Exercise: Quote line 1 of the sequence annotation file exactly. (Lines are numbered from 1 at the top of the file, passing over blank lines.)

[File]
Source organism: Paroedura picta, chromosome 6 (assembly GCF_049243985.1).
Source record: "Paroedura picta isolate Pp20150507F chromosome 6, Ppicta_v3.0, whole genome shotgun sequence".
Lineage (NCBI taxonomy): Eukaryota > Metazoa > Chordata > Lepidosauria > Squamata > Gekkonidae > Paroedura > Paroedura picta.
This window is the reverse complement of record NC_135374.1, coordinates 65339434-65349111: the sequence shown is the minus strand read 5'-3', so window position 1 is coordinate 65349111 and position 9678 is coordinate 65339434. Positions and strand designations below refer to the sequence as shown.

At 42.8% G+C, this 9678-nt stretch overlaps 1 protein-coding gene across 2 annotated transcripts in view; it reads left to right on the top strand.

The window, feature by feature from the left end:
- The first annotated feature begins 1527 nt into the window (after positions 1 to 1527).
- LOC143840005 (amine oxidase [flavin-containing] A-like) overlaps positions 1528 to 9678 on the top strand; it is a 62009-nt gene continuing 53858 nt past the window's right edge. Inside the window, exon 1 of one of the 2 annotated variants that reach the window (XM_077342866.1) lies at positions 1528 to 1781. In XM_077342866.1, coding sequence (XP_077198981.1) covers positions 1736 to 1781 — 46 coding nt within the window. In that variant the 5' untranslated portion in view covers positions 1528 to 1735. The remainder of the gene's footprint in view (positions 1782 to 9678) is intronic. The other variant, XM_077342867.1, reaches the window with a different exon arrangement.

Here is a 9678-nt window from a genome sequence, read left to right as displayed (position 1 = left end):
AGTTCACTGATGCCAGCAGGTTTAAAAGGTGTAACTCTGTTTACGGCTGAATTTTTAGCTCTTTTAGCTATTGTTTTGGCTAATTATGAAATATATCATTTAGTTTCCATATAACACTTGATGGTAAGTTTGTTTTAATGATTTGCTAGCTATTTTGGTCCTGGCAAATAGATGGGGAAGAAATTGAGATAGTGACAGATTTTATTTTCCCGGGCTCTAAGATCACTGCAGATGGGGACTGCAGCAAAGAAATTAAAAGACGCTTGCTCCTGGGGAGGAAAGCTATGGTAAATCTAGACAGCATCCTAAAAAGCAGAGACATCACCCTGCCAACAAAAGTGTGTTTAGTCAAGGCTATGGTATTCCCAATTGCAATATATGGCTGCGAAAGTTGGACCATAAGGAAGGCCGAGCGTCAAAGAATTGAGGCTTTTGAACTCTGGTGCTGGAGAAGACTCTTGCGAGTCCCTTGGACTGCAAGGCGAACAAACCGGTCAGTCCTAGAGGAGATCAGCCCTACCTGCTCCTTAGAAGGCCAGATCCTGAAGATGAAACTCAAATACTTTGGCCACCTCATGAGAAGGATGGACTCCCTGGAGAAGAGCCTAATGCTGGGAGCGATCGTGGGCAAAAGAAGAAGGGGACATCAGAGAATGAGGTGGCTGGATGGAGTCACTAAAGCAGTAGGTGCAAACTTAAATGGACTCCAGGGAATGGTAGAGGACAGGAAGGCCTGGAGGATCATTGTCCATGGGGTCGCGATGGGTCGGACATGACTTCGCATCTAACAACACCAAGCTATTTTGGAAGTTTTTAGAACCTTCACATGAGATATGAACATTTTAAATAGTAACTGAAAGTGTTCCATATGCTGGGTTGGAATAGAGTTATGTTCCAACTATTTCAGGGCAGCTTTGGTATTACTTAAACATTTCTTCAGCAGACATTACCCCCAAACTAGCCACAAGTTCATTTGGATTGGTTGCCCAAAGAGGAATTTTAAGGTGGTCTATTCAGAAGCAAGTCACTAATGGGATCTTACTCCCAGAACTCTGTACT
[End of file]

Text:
Source organism: Paroedura picta, chromosome 6 (assembly GCF_049243985.1).